TAKE A BOW, THE NIGHT IS OVER/THE MASQUERADE IS GETTING OLDER
“Baseball under Bud Selig’s leadership has done in one calendar year what for most people would be a great career.”
–Fox Sports president Ed Goren, on Bud Selig.
“I’ve said it time and again: We’re in a golden age of baseball, a renaissance. We’re doing things that nobody thought possible. I’ve had tremendous support from the clubs and the Players Association, so it’s not trite to say that I accept this on behalf of very many people…It’s kind of funny that I’m getting patted on the back now for the same things that I got ripped for in the 1990s.”
–MLB commissioner Bud Selig, recipient of Street and Smith’s award for Executive of the Year.
“The WBC was just thrilling to me. Watching those games in San Diego gave me goosebumps. I remember the game between Venezuela and the Dominican Republic, and when David Ortiz hit that home run off Johan Santana, the reaction of the crowd made you think the Red Sox had just won the pennant. It was right then I said to myself, ‘This is going to be good,’ and it turned out to be a very good thing for our game.”
–Selig, on the World Baseball Classic. (Jack O’Connell, MLB.com)
“Bud Selig is often viewed by sports fans as lacking the vision and leadership of his colleagues at other leagues. But if you’re in the business, you have to appreciate his list of achievements in 2006.”
—Abraham Madkour, executive editor of both SportsBusiness Journal and SportsBusiness Daily.
ANY DEAL THAT PUTS BOTH JAY MARIOTTI AND JAMEY NEWBERG INTO CONVULSIONS IS A WIN-WIN
“When you are dealing with prospects like we are, these are just good baseball deals. It has nothing to do with money or, in this particular case, with one club losing confidence in Brandon. I had so much confidence in Brandon, I ended up trading Freddy [Garcia] to put him at the front of the line to challenge for the fifth spot. The whole makeup of our club made Brandon expendable, as we believe there are other equal options for the fifth spot. But we also get stronger for the future.”
“In our minds, we were bowled over.”
“It’s not about saving money; it’s about feeling comfortable with what we have. The problem is what’s going on next door, [with the Cubs] throwing money around the way they have.”
–White Sox manager Ozzie Guillen
THE CRITICS DIDN’T KNOW, FOR INSTANCE, THAT BRANDON MCCARTHY POOPED ON KENNY’S HANDTOWEL
“With all due respect to those [critics], I’ll continue to rely on my scouting instincts and scouting staff and the information that we have, I can’t effectively put together a plan that sustains success and at the same time pleases the masses. Then it becomes a popularity contest and dealing with people that don’t have as much information as we have.”
“We’ll keep doing business the way we have and continue scouting the players and not the players’ numbers.”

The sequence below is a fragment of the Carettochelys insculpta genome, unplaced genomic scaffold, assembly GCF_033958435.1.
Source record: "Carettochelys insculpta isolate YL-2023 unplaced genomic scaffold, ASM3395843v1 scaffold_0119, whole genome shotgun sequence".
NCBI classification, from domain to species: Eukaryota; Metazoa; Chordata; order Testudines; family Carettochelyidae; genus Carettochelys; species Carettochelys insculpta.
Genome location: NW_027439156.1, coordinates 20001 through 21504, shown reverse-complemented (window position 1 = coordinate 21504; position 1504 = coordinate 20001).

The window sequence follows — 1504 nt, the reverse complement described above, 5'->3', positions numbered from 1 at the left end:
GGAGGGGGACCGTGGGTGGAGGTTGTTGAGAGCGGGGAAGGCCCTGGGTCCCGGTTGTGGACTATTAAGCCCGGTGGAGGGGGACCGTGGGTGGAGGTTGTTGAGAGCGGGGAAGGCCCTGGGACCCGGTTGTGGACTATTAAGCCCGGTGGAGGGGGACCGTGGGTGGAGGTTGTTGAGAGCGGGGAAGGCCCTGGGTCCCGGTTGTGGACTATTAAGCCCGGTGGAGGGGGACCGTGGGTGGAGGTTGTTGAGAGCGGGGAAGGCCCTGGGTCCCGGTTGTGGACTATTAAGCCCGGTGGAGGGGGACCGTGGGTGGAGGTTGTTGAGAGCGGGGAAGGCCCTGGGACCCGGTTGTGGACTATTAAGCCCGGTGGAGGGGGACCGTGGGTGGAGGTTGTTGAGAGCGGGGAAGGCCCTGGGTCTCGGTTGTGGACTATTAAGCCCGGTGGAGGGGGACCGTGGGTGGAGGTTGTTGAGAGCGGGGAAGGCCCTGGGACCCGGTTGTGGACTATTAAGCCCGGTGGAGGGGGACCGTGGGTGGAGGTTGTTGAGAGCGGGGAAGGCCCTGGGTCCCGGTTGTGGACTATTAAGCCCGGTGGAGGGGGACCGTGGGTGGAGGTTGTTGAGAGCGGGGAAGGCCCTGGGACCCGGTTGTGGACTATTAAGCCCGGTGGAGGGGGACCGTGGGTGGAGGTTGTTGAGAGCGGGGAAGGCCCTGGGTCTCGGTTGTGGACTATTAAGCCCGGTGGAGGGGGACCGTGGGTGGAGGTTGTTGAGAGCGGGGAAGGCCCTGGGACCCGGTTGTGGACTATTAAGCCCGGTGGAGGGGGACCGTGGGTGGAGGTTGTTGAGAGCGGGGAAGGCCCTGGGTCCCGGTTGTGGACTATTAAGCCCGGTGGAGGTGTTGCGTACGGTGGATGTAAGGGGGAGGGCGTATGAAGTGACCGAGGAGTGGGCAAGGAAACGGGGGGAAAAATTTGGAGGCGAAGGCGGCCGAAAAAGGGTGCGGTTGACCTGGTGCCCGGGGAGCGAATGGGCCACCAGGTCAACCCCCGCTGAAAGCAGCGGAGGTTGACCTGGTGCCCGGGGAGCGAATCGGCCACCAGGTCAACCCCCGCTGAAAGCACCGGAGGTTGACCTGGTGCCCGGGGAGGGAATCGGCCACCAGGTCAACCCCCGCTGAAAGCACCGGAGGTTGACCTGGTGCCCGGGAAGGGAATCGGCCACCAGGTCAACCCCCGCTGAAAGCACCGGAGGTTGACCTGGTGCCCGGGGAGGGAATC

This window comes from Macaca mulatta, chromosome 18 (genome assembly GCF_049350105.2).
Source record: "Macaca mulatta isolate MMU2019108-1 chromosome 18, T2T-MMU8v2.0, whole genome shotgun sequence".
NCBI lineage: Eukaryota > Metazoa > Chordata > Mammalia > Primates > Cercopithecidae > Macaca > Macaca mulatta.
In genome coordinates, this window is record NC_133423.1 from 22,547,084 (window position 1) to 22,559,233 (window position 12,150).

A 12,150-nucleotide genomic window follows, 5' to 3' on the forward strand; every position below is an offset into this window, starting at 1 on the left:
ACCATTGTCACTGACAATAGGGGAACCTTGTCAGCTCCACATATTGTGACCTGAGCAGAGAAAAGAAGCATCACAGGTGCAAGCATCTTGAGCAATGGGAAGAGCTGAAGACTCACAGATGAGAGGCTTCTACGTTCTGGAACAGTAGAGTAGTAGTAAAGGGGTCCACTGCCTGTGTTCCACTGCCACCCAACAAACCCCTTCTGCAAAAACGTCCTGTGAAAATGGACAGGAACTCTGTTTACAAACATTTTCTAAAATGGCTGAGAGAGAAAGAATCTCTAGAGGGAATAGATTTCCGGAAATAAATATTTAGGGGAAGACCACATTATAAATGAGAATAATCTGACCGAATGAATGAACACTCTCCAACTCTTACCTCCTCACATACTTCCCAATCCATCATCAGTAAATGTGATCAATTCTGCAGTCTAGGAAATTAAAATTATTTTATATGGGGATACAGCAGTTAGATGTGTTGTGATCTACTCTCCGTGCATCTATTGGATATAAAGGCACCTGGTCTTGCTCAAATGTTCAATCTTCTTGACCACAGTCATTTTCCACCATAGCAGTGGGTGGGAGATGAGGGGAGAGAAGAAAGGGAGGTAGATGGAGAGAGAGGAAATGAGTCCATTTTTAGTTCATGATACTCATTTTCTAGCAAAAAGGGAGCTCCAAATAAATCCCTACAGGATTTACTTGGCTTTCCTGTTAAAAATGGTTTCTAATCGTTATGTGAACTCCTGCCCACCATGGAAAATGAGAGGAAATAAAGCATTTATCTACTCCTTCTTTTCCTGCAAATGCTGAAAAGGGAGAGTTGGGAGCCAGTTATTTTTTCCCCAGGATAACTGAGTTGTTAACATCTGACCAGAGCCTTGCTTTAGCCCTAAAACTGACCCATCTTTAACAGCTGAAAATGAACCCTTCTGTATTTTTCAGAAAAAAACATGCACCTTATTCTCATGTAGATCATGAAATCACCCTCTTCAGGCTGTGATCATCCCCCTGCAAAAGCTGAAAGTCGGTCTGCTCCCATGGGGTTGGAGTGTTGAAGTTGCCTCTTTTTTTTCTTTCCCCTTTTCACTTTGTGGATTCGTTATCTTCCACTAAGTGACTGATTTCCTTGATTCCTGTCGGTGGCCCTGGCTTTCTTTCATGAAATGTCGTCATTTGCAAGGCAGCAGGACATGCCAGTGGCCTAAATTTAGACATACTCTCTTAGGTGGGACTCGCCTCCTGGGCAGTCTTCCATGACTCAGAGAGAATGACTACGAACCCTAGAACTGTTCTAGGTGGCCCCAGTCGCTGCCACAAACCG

“I have an answer to that question but should keep that to myself just out of respect for players that played for you. I think Brandon McCarthy is going to go down to Texas and be everything they feel he will be.”
IF WE’RE NOT GOING TO WIN, YOU’VE GOT TO AT LEAST LET ME HELP THE TEAM LOSE
“It doesn’t appear that I will get a fair shot, and that is all I am looking for. I don’t know what the reasoning is. I am not going to pout about it. I am here, and what I really want is to win. But do I think I should be given a shot to win a job? Absolutely. Why not?”
“You need to play there consistently. You can’t just pick it up and be a Gold Glover.”
–Gibbons, on switching to first base after losing the RF job to Nick Markakis.
“I want to be in the lineup every day like they want me in there. But you can’t change the past. Right now, I am 100 percent healthy and the injuries are a non-issue.”
–Gibbons (Baltimore Sun)
I ASKED FOR A PS3 THIS CHRISTMAS, BUT NOT BEING ABLE TO GET THAT IMAGE OUT OF MY HEAD SHOULD SUFFICE
“My brother and I get to shower together again.”
—Padres OF Brian Giles, on why his mother Monica is excited that both her sons are Padres.
“You said you weren’t going to mention that.”
–new Padres 2B Marcus Giles
–Giles (John Perotto, Allegheny Times)
IF I HADN’T EATEN SO MANY CHEESEBURGERS AT THE SNACK SHACK, I’D HAVE THE MYSTIC LITTLE LEAGUE RECORD FOR STOLEN BASES. WHAT’S YOUR POINT?
“What really has bothered me for a long time is that if we hadn’t traded him, he would have his 3,000 hits, and he would be a lock for the Hall of Fame. We traded him twice — and into bad situations where he was a platoon player. If he stayed with us, he would have gone over 3,000 hits. If he doesn’t get in, it would really bug me. I talk to him about it, and he just shrugs it off.”